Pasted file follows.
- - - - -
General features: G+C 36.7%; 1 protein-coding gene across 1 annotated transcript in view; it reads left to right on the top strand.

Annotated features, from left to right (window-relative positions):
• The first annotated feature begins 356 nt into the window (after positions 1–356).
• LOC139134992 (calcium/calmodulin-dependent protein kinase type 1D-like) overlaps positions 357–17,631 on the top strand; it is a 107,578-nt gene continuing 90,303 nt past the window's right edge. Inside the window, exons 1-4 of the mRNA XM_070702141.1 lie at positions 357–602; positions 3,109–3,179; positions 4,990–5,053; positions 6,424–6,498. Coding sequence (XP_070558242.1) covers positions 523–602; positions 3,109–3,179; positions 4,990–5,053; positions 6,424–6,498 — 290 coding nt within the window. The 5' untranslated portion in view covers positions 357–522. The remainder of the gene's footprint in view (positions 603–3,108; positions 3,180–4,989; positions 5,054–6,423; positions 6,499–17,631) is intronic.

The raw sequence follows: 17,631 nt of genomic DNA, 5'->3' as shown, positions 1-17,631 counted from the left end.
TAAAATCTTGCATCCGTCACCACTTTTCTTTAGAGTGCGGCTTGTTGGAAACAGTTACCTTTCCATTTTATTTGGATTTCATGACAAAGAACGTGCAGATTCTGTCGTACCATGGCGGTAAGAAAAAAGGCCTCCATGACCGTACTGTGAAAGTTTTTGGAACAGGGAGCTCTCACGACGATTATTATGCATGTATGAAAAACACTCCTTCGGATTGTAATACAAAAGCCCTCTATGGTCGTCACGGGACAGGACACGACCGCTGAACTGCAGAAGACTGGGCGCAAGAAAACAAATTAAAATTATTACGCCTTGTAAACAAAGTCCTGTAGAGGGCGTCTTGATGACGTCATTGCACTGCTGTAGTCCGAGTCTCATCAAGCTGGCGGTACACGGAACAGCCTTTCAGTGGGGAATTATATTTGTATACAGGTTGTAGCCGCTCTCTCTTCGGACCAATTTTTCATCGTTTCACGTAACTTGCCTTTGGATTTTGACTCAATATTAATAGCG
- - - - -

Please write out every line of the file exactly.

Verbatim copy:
General features: G+C 36.7%; 1 protein-coding gene across 1 annotated transcript in view; it reads left to right on the top strand.

Annotated features, from left to right (window-relative positions):
• The first annotated feature begins 356 nt into the window (after positions 1–356).
• LOC139134992 (calcium/calmodulin-dependent protein kinase type 1D-like) overlaps positions 357–17,631 on the top strand; it is a 107,578-nt gene continuing 90,303 nt past the window's right edge. Inside the window, exons 1-4 of the mRNA XM_070702141.1 lie at positions 357–602; positions 3,109–3,179; positions 4,990–5,053; positions 6,424–6,498. Coding sequence (XP_070558242.1) covers positions 523–602; positions 3,109–3,179; positions 4,990–5,053; positions 6,424–6,498 — 290 coding nt within the window. The 5' untranslated portion in view covers positions 357–522. The remainder of the gene's footprint in view (positions 603–3,108; positions 3,180–4,989; positions 5,054–6,423; positions 6,499–17,631) is intronic.

The raw sequence follows: 17,631 nt of genomic DNA, 5'->3' as shown, positions 1-17,631 counted from the left end.
TAAAATCTTGCATCCGTCACCACTTTTCTTTAGAGTGCGGCTTGTTGGAAACAGTTACCTTTCCATTTTATTTGGATTTCATGACAAAGAACGTGCAGATTCTGTCGTACCATGGCGGTAAGAAAAAAGGCCTCCATGACCGTACTGTGAAAGTTTTTGGAACAGGGAGCTCTCACGACGATTATTATGCATGTATGAAAAACACTCCTTCGGATTGTAATACAAAAGCCCTCTATGGTCGTCACGGGACAGGACACGACCGCTGAACTGCAGAAGACTGGGCGCAAGAAAACAAATTAAAATTATTACGCCTTGTAAACAAAGTCCTGTAGAGGGCGTCTTGATGACGTCATTGCACTGCTGTAGTCCGAGTCTCATCAAGCTGGCGGTACACGGAACAGCCTTTCAGTGGGGAATTATATTTGTATACAGGTTGTAGCCGCTCTCTCTTCGGACCAATTTTTCATCGTTTCACGTAACTTGCCTTTGGATTTTGACTCAATATTAATAGCG